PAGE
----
Treoir / InstructionsA translation of the dialogue below is available further down the page. Even if your knowledge of Irish is very limited, try reading the dialogue initially without looking at the translation – you should be able to guess the meaning of some of the phrases from the context. Once you’re familiar with the dialogue, click the “Test yourself!” button to check your knowledge. This facility will be available shortly.Liam is twenty-nine years old and lives in the Donegal Gaeltacht. He’s from a mixed farming background but now works as a shop manager in Letterkenny.
*Bairbre, who is twenty-eight, is originally from Cavan, but now lives in Dublin, where she works as a nurse. She met Liam while attending an Irish course in Donegal over five years ago. They dated for two-and-a-half years but split up when Liam discovered that had gone back to her former fiancée behind his back. Their separation was not amicable. *
Liam has not seen Bairbre now since the end of January 2004. He bumps into an old friend of hers, Julie, on the street, however, on a visit to Dublin.
Liam: Tá sé go deas bualadh leat arís, a Julie. Cá bhfuil tú ag obair na laethanta seo?
Julie: Tá mé ag obair le comhlacht árachais i lár na cathrach anseo. Tá an post leadránach go maith ach níl an t-airgead ródhona.
Liam: Níor phós tú go fóill!
Julie: Níor phós ach tá mé ag siúl amach le Peadar go fóill. Tá sé i gceist againn pósadh i gceann bliain go leith nó mar sin. Ní fhaca mé Bairbre le fada – an raibh tú féin i dteagmháil léi le tamall anuas?
Liam: Ní raibh. Níl muid mór le chéile, i ndáiríre. Ghortaigh sí go mór mé.
Julie: Tá a fhios agam. Bhí an-bhrón orm nuair a scar sibh óna chéile agus bhí an-trua agam duitse.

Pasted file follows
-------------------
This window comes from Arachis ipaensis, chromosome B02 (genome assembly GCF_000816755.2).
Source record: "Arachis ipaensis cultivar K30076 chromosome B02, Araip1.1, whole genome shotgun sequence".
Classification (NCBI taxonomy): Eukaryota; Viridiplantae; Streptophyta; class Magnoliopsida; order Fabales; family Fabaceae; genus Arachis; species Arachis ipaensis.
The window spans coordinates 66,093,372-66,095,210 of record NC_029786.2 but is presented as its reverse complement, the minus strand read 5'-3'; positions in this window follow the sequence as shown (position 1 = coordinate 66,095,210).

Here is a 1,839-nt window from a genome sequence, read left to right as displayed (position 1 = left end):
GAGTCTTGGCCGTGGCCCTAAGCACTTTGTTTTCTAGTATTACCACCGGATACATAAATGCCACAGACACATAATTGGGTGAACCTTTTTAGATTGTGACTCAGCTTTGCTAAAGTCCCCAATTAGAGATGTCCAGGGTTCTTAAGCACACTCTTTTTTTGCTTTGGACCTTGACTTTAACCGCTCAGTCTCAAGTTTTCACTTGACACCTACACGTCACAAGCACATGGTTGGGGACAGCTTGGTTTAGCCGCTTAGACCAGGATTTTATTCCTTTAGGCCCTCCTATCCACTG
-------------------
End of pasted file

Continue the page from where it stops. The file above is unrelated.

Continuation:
Liam: Ní thuigim cad chuige a ndeachaigh sí ar ais le Noel.
Julie: Ní thuigimse ach oiread. Níor chaith sé go rómhaith léi riamh.
Liam: Chuir sé an-díomá orm nuair a chuala mé go raibh sí ar ais leis. Ní duine ródheas é.
Julie: Níl mé cinnte an bhfuil siad le chéile go fóill. An t-am deireanach a chonaic mé í, ag bainis Aoife anuraidh, bhí sí leis go fóill.
Liam: Bhí mé ag smaoineamh ar theagmháil a dhéanamh léi ach níl mé cinnte. Tá mé cineál feargach léi go fóill.
Julie: B’fhéidir gur cheart duit labhairt léi. Tá a fhios agam nár chaith sí rómhaith leat ach is duine álainn í mar sin féin.
Liam: Tá a fhios agam. Smaoineoidh mé air.
Aistriúchán / Translation
Liam: It’s nice to meet you again, Julie. Where are you working these days?
Julie: I’m working with an insurance company in the city centre here. The job is pretty boring but the money isn’t too bad.
Liam: You haven’t married yet!
Julie: No but I’m still going out with Peadar. We intend marrying in a year in a half or so. I haven’t seen Bairbre in a long time – have you been in contact with her yourself in the last while?
Liam: No. We’re not friends, really. She hurt me badly.
Julie: I know. I was very sorry when you split from each other and I felt very sorry for you.
Liam: I don’t understand why she went back to Noel.
Julie: I don’t understand either. He didn’t treat her very well.
Liam: It really disappointed me when I heard she was back with Noel. He’s not a very nice person.
Julie: I’m not sure whether or not they’re still together. The last time I saw her, at Aoife’s wedding last year, she was still with him.
Liam: I was thinking of contacting her but I’m not sure. I’m still kind of angry with her.
Julie: Maybe you should speak to her. I know she didn’t treat you well but she’s a lovely person all the same.
Liam: I know. I’ll think about it.
Gramadach / GrammarThe consonants b, c, f, g, m, and p and lenited when they follow an- (very): bhí an-bhrón orm (I was very sad)The consonants d, t, and s are not lenited following an-, however: an-trua (a lot of pity)In Irish, an ending is added to certain words in order to add stress. Note the difference between duit and duitse, for example:
Bhí an-trua agam duit. (I felt a lot of pity for you.) Bhí an-trua agam duitse. (I felt a lot of pity for YOU.)
The consonants b, c, d, f, g, m, and s *are lenited after *ró- (too): ródheas (too nice) rómhór (too big)